10 ways to become a better mixing engineer
I’ve seen too many times that people underestimate the difficulty of mixing. Often musicians with a low budget try to mix their songs themselves. But they sooner realize that they haven’t done anything close to the professional mixes. At this point, they consider becoming a better mixing engineer themselves or finding someone good.
I always say that learning how to mix is similar to learning to play an instrument. You have to put in the effort every day. You have to read and watch too many materials consciously. And most importantly as always, you have to practice a lot. You don’t understand what you’ve learned if you don’t practice enough.
Instead of trying to learn everything in four hours without rest, spread it into your week. Because your brain needs to process the information that you’ve learned in sleep. And it’s better at processing little chunks of information instead of big ones. If you want to learn about how to learn more check this out.
When I decided to be a mixing engineer I got an education at an Audio Engineering school. I always wanted to be better at what I’m doing, and school wasn’t enough for me. So I’ve been trying every way that could make me better at what I’m doing since then.
Here are the ways that helped me a lot:
1. Ear training
You should hear a sound clearly to make a decision about it, right? Ear training is an underestimated tool for mixing engineers, but it’s the most important aspect of this learning process.
We had homework for ear training at the college. My friends and I didn’t take it seriously, and we didn’t know that it was crucial for our learning. It was just boring homework that we had to finish. We pretended as we finished it but we didn’t.
After I finished that education, I tried to use console emulations without any visual help, and I realized that I can’t hear what I listen to. Thus, I decided to get better at this.
I tried to complete Golden Ears, but it was too old fashion and freaking boring. I searched on Google and I found Soundgym. It’s the gamified version of Golden Ears, plus other games like hearing compression, pan movements, volume changes, etc. I bought a premium membership and played those funny games every day.
It’s an easy and fun way to get better at hearing well. I promise that your mixes will be much much better after a couple of months of effort.
2. Watching tutorials
If you would have wanted to be a mixing engineer ten years ago, you should have worked as an intern at a big studio. You should have watched the engineer while mixing to learn how to mix. Now everywhere on the internet, you can find tons of tutorials. Tutorials are a shortcut for learning how to mix now.
But there is also a rabbit hole about tutorials. They could become a bing watching videos if you watch them unconsciously. Remember I said that practice is the number one rule. If you don’t practice what you have watched there is no point out of this.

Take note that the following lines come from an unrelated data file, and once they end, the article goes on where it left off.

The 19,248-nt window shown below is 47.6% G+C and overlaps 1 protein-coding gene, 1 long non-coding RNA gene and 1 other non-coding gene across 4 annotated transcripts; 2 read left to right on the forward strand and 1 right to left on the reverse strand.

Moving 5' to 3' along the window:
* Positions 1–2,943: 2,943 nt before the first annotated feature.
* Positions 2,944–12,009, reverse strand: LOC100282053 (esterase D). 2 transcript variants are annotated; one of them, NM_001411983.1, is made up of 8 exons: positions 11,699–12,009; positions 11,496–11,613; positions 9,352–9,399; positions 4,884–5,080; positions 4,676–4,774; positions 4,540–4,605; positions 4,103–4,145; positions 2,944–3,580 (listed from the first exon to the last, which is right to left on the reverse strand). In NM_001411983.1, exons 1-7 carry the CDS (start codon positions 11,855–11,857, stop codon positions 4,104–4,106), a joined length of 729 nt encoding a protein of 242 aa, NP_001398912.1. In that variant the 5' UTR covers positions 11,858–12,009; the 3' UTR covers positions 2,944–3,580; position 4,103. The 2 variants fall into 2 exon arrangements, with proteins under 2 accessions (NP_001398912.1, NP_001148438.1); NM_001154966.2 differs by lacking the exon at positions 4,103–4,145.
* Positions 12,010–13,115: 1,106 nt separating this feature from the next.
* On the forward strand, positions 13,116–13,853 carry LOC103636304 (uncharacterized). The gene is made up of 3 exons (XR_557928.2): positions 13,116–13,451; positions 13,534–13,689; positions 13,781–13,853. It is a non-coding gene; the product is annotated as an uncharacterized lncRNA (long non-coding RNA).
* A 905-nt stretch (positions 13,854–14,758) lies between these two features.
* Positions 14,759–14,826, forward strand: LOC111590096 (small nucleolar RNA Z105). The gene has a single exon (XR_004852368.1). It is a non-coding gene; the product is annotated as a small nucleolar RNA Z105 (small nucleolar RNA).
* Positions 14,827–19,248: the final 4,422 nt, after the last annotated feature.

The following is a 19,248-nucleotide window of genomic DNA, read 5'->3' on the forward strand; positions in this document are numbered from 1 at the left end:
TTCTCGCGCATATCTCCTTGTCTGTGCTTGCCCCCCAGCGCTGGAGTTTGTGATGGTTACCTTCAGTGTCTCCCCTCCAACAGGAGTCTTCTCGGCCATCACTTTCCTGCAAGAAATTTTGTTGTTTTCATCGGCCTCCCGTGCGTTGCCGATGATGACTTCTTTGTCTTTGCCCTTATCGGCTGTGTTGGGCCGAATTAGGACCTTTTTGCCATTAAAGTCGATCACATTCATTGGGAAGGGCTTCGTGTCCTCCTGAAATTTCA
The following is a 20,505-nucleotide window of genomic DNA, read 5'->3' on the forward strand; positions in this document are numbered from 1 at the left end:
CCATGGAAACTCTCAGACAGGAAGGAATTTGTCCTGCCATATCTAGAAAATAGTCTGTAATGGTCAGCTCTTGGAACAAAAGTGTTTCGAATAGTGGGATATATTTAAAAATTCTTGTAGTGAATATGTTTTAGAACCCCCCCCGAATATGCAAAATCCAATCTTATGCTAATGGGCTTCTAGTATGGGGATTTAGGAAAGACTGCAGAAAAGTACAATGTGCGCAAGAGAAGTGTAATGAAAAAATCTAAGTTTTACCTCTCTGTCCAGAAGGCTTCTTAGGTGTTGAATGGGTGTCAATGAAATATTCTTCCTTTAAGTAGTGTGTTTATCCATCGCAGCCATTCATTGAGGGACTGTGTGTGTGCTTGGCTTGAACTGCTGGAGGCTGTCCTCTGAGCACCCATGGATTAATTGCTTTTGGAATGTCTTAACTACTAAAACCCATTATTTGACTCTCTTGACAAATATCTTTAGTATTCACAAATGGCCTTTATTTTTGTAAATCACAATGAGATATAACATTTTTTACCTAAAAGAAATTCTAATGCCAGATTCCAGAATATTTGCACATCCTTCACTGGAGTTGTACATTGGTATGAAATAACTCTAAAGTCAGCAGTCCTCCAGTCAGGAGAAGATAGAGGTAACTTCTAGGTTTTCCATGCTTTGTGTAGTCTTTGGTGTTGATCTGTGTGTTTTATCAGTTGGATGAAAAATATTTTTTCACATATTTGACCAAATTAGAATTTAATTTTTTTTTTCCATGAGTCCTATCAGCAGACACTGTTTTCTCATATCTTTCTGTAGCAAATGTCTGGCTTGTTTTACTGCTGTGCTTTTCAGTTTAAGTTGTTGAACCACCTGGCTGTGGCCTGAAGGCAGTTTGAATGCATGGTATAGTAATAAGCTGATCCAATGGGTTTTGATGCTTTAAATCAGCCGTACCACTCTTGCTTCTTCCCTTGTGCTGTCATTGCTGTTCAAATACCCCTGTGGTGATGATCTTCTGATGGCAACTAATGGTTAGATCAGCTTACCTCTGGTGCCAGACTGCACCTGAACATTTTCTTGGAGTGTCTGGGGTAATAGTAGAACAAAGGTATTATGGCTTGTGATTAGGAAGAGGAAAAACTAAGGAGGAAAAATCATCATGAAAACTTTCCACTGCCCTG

You can use the Pareto Principle while watching tutorials. It means that 80 percent of your outcomes come from 20 percent of causes. You can use it as 20 percent of watching, 80 percent of practicing what you’ve learned.
So, what should you watch? These are the ones that helped me a lot:
Mix With The Masters - It’s my number one. You can watch ultra-professional mixing engineers and music producers while they’re working.
Pro Audio Files Youtube Channel - This channel has many ‘how-to’ tutorials.
Pensado’s Place Youtube Channel - Number one Youtube channel of the mixing engineers for years. You can learn many tricks from Dave Pensado, and watch interviews to understand professionals’ viewpoints.
Recording Revolution Youtube Channel - This can be the starting point if you’re a beginner.
Produce Like A Pro Youtube Channel - There are various topics from plugin and gear reviews to interviews.
The House of Kush Youtube Channel - He gives many clever tips while he just talks to the camera. So you won’t hear any audio, and you won’t see a Pro Tools screen while watching this channel. But you can learn a lot from it.
Production Advice Youtube Channel - It’s more mastering related but it’s amazing.
3. Reading books
Tutorials are nice, but books have always been my favorite medium to learn almost for anything. They are more detailed. Also, they progress at a slow pace. You can always stop and think about the subject that you’ve learned.
At the beginning of my career, I read every book that I can find about mixing. They gave me the direction that I needed. I took notes while reading, and I applied those techniques while mixing.
Here are some books that helped me a lot:
Bobby Owsinski - The Mixing Engineer’s Handbook: If you don’t like to read books, reading just this one will help you to improve your abilities.
Thomas Juth - The Art of Equalization: This book will give you a better idea about EQs with a quick reading.
Thomas Juth - The Art of Compression: Similarly, you can learn about compressor types, when and how to use them better in just an hour.
Mixerman - Zen and the Art of Mixing: This is a little bit upper level. So it would be better to read this after the other books that I recommended. Mixerman also has published a new, 2020 version of the book recently.
4. Practicing with multitracks
At the beginning of your career, it’s hard to find people to work with. But how can you practice your skills if you can’t find anyone?
There are some online resources where you can download multitracks of real songs:
The ‘Mixing Secrets’ free multitrack library - You can download free multitracks here but you can’t use those tracks on your portfolio. However, it’s a great resource for practice because there are too many songs from different genres. Also, you can listen to other people’s mixes on the forum. I encourage you to do that because hearing other people’s views about the same song will give you a different perspective.
Telefunken Elektroakustik free multitrack library - You can also download free multitracks recorded with Telefunken microphones here.